Our Definition of Entrepreneurship
We offer programs across to a spectrum of self-employed (freelancers, solopreneurs), small business owners, and startup founders who have an interest in creating businesses that have positive social, environmental, and economic impact.
Our accelerator programs encourage entrepreneurs to think holistically about their goals, their business and its impact on them and their community.
Also, we are the first business accelerators structured as cooperatives. Participants in our accelerator programs have the opportunity to become member-owners of our cooperative. This means they are part of a real community that shares in our profits and has a say in how our accelerators are run.
Uptima Business Bootcamp is an innovative network of member-owned business accelerators dedicated to providing entrepreneurs with greater access to hands-on education, resources and community to create thriving businesses. A diverse group of entrepreneurs are attracted to our programs. At least 70% of our participants are women, 60% are people of color and 50%+ are from low to moderate income backgrounds. A majority of participants come from Oakland, with about 10% coming from Berkeley and a handful of people coming the distance from places like Palo Alto, Petaluma, and Antioch.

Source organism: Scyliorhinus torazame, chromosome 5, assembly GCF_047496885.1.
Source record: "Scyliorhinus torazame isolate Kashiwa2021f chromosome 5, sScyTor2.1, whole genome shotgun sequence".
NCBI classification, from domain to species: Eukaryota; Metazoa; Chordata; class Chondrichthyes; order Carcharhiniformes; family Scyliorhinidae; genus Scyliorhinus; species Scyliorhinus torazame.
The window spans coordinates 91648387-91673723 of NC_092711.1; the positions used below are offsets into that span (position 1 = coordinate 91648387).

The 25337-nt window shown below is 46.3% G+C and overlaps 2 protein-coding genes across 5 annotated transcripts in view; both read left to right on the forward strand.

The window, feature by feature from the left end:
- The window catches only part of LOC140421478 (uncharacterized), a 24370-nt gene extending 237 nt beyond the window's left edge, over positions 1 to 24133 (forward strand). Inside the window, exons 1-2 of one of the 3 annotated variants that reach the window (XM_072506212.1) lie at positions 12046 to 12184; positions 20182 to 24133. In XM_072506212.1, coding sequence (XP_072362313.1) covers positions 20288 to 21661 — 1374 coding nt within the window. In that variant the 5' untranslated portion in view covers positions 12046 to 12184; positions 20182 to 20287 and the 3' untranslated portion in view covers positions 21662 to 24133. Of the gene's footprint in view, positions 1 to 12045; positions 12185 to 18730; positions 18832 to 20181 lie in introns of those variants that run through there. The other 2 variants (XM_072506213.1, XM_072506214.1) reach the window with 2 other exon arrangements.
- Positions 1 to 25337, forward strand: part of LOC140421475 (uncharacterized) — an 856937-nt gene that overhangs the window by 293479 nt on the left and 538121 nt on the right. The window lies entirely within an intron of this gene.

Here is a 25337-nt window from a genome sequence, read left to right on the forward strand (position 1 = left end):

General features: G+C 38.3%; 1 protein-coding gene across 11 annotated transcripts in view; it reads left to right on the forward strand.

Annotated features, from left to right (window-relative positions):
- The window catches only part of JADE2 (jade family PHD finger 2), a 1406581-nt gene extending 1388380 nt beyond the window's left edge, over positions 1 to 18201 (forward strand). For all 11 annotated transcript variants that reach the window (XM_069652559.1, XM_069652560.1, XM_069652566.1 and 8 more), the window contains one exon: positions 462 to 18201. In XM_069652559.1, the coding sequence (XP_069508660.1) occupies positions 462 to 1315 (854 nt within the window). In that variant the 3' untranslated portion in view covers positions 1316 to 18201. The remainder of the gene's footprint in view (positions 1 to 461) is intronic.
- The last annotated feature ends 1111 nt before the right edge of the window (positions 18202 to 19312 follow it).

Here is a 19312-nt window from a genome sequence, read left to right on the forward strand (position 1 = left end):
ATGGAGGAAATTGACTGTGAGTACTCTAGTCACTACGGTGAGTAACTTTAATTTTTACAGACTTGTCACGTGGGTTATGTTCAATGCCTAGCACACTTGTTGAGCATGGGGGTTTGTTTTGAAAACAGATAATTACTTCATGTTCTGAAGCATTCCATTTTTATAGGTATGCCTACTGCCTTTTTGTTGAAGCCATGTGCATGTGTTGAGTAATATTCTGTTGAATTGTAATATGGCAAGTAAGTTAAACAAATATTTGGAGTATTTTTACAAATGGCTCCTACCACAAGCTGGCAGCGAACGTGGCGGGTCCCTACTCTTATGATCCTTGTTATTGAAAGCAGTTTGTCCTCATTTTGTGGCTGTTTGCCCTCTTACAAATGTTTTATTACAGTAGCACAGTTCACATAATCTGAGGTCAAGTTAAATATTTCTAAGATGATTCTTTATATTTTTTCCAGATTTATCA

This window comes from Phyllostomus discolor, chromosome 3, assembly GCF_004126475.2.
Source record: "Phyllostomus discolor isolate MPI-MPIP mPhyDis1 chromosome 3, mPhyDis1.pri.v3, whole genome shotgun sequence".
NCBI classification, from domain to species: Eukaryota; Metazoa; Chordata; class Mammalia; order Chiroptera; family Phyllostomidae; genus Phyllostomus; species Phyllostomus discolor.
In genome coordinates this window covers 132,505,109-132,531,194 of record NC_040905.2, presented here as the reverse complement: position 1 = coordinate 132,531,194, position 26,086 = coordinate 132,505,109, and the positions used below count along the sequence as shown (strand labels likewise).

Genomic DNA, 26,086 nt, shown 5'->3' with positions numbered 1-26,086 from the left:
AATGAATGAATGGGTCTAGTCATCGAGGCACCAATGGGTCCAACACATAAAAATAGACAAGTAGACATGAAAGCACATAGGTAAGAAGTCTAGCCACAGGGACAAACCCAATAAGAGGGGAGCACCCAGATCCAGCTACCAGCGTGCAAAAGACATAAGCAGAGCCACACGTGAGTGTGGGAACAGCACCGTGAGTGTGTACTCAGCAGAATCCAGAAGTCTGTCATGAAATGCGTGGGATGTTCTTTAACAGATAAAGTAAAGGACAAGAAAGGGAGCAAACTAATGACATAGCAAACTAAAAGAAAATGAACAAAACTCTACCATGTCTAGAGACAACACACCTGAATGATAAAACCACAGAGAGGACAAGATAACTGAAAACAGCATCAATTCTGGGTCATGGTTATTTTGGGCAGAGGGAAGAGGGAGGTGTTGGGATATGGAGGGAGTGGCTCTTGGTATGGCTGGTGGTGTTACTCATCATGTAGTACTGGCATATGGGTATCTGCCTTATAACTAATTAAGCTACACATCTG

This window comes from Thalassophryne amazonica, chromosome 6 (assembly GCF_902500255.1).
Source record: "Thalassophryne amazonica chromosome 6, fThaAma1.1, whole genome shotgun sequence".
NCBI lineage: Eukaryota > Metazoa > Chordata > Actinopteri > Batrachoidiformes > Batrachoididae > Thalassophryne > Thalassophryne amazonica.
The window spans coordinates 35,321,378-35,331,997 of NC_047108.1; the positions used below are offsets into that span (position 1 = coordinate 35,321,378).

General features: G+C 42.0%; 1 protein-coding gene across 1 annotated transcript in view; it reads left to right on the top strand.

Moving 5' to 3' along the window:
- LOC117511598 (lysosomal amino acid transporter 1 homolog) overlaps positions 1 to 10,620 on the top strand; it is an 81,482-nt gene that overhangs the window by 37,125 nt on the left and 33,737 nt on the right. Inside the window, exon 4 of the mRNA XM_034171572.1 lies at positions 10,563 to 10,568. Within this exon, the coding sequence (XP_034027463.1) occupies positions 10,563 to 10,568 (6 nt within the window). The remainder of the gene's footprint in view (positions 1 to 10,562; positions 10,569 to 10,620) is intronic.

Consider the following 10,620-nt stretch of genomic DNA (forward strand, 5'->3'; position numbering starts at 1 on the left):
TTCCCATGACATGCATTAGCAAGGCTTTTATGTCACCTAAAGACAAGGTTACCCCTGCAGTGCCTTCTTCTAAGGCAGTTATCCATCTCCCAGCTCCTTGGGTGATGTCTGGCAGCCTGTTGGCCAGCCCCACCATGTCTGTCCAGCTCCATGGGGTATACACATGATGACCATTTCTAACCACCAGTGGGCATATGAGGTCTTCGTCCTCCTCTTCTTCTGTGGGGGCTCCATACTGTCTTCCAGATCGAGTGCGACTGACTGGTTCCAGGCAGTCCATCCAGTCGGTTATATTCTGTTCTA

Since we started in 2014, we’ve had over 250 individuals come through our programs.
About half of those individuals attended our freelancer program. Our freelancer program is 6-weeks long and helps service providers, artists, and musicians define their offering, understand finances and contracts, market themselves, and find balance with their work and lifestyle. A majority of the people who have gone through our freelancer program remain self-employed, and many find the Uptima community to be a great source of referrals for their business.
Our small business program is up to a year of support, consisting of four 12-week modules that meet entrepreneurs at their different stages of launching, creating a business plan, building operational capacity, and funding a business.
About 50% of the people who enter the launching a business plan class continue to the next module. We still see this as a success in that we have offered them a low risk way of exploring their idea and they will take away process and skills that will help them in their future endeavors.
About 35% of people who enter at the launching a business stage graduate from the third or fourth module (some do not need funding) and are considered alumni. Small business program alumni have have collectively created jobs (primarily part-time / independent contractor positions) for over 50 people and have raised over $220,000 in capital.
Access to capital has been a consistent challenge for our small business program alumni, particularly for African-American entrepreneurs who don’t have a network to tap into for friends and family type of funding or are turned off by loans. Because of this, we have partnered with Impact Hub Oakland, Self-Help Federal Credit Union and a national initiative called The Runway Project to develop a friends and family financing vehicle. This financing vehicle will pilot with a $300,000 fund in the coming months.
Our Initiative Goals
Greater trust, collaboration and hand-offs among ecosystem partners, so that we can work together to market each other’s programs rather than try to compete with each other’s programs. This in turn should create a more supportive environment for entrepreneurs.